Paul Andersen: Fair Game |

Paul Andersen: Fair Game

Paul Andersen
The Aspen Times
Aspen CO Colorado

When it was over, our shared trip expenses were $400. With five people, that came to eighty dollars a person for a weeklong sojourn in the grand temple of the Canyon King.

Putting a price tag on a deeply transcendent walkabout in the remotest reaches of the Grand Canyon proves the absurdity of equating money with experience. There is no monetary par for the adventure of a lifetime, an adventure that consumes every part of you.

It began two weeks ago with a 10-mile march across a vast mesa overlooking the great gulf of the Canyon, the void into which we performed a controlled slip and slide on a plunging, muddy trail pounded out by the wild horses of the Supai. There were no human footprints but ours.

Looking up that evening to the cliffs of our descent showed no visible possibility of a route, and yet, here we were, within the Canyon, as if by magic. If magic brought us here, it continued to cast a spell over us the next morning as we saw two magnificent wild horses rear up at each other and gallop away up a draw.

As we bushwhacked through briars and brambles that tore at our flesh with hooked barbs, it seemed as if nature were trying to hold us back, trying to thwart our meager human desires with lacerating claws.

A side canyon slaked our thirst and cooled our bodies with pools of emerald water under a warming sun as we descended layer upon layer of geologic ages. When a deep crevice in the rock, a dark, sunless fissure, brought us to a 100-foot cliff, we rappelled into the very depths of the earth.

I watched my 18-year-old son, Tait, back off the edge, rope taut, his smile turning to a look of focused intent. From that moment, my parental role shifted from protection to acceptance. As Tait backed off the cliff, he left the aura of my guardianship and stepped into his own fate.

There were more rappels, the final one through a waterfall over a ledge only a stone’s throw from the Colorado River, that seething green serpent snaking its way through eons of time. Friends waited for us there with a flotilla of rafts that carried us downriver. For one night, our tribe of five merged with a larger tribe in an ephemeral homecoming.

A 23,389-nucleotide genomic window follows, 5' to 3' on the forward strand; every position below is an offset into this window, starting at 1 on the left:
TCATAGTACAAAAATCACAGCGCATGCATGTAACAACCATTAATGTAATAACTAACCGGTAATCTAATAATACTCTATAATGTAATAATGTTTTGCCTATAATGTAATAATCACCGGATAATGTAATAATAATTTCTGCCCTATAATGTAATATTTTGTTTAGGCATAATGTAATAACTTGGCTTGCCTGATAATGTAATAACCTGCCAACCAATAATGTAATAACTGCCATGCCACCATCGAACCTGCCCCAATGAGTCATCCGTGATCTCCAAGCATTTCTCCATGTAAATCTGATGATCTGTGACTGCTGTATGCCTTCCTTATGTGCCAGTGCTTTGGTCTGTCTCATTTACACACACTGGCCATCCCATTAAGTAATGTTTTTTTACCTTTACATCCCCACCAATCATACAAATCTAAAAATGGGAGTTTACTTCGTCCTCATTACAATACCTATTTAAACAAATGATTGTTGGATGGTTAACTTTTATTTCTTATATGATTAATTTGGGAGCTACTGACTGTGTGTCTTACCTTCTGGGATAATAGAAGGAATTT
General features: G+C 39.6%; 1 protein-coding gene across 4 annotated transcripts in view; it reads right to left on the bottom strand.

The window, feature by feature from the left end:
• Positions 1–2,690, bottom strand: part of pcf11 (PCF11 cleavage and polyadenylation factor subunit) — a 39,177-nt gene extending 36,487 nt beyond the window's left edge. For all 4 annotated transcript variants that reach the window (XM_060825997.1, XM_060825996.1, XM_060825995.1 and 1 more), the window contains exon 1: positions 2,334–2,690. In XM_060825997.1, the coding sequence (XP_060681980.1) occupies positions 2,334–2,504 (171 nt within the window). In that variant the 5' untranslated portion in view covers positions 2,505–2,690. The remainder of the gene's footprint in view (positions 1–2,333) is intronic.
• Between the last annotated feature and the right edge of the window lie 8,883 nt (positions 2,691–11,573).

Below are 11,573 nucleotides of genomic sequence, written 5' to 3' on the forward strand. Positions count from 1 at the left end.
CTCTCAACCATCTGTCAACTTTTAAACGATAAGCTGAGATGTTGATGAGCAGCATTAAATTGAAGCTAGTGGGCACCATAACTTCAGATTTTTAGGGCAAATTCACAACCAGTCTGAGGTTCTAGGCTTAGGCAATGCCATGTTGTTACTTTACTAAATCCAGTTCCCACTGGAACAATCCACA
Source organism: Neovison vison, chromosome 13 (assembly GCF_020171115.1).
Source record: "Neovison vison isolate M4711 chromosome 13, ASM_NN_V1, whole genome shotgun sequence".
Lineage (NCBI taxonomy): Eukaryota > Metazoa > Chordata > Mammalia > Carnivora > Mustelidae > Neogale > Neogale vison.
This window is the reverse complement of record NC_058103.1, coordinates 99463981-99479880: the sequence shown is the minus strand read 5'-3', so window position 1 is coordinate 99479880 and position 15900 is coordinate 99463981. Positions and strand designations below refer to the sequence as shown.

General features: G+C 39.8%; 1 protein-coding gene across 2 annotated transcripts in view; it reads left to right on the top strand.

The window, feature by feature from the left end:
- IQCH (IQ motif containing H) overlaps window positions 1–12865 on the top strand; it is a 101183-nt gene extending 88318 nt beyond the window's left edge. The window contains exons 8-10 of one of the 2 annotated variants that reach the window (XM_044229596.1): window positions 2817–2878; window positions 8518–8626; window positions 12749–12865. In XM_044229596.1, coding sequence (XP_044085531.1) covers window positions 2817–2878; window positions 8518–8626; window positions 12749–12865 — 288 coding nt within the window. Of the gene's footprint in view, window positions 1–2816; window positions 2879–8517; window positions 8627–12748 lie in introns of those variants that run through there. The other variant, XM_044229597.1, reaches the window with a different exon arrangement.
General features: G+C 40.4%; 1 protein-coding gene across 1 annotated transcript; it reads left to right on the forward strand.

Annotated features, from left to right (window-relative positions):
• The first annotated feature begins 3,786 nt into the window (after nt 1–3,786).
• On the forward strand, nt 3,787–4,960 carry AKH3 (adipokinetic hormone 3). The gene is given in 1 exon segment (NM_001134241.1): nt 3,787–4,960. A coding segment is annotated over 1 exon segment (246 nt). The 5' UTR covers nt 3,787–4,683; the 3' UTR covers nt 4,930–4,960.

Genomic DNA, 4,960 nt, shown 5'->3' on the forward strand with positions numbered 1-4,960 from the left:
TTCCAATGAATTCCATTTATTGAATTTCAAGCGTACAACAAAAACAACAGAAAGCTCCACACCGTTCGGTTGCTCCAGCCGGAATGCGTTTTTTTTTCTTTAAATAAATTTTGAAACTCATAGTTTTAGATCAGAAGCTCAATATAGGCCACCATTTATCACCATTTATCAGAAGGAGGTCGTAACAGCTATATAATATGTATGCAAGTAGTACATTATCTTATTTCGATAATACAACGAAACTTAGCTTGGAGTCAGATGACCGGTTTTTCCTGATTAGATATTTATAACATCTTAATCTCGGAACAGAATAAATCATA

We left the river up a rock-choked gorge penetrated only occasionally by the arc of the sun. Like ants, we climbed through bus-sized boulders and crept through this deep gash in the earth.

A rainy day drove us into an eye socket cave in the Redwall from which we watched the storm ebb and flow, rain drifting from lowering clouds. That night, the canyon thundered with the rush of flood waters. At midnight, the storm passed and a big moon shone down with silvery light. The rocks glowed and lunar rays lit bands of snow along the canyon rim. In the morning, we ate pancakes off platters of flaked limestone. We were Paleolithic time travelers hunkered deep within layers of antiquity.

That afternoon, our packs no longer weighing on our shoulders, we crawled across narrow ledges, clambered over pour-overs, and topped out on the Esplanade where ravens tracked our progress. Our final desperate scramble to the canyon rim ended in darkness. Our camp in the pinons provided earthly dreams that colored our sleep through a bitter cold night. My son dreamed of home, where our bodies wanted to be.

Eighty dollars for transcendence? If we spent a penny for our thoughts during our journey, eight-thousand mental images percolated through our brains in a week-long quest that generated a multitude more than that.

We tend to calculate our lives by income, earnings, investments, profits, losses – the material concerns. Rare is the calculation that weighs sensory experience, psychic revelation, emotional power and the wonder of existence. Money fails to equate to these finer, esoteric things, so we undervalue them.

Thoreau understood this latter calculation as the only one that matters. “I went to the woods to live deliberately,” he wrote at Walden Pond, “to front only the essential facts of life, and see if I could not learn what it had to teach, and not, when I came to die, discover that I had not lived.”

For a week we lived – deliberately – and we lived deeply. Thoreau would have appreciated our experiential richness in proportion to our economic frugality. This is the most important economy we can learn.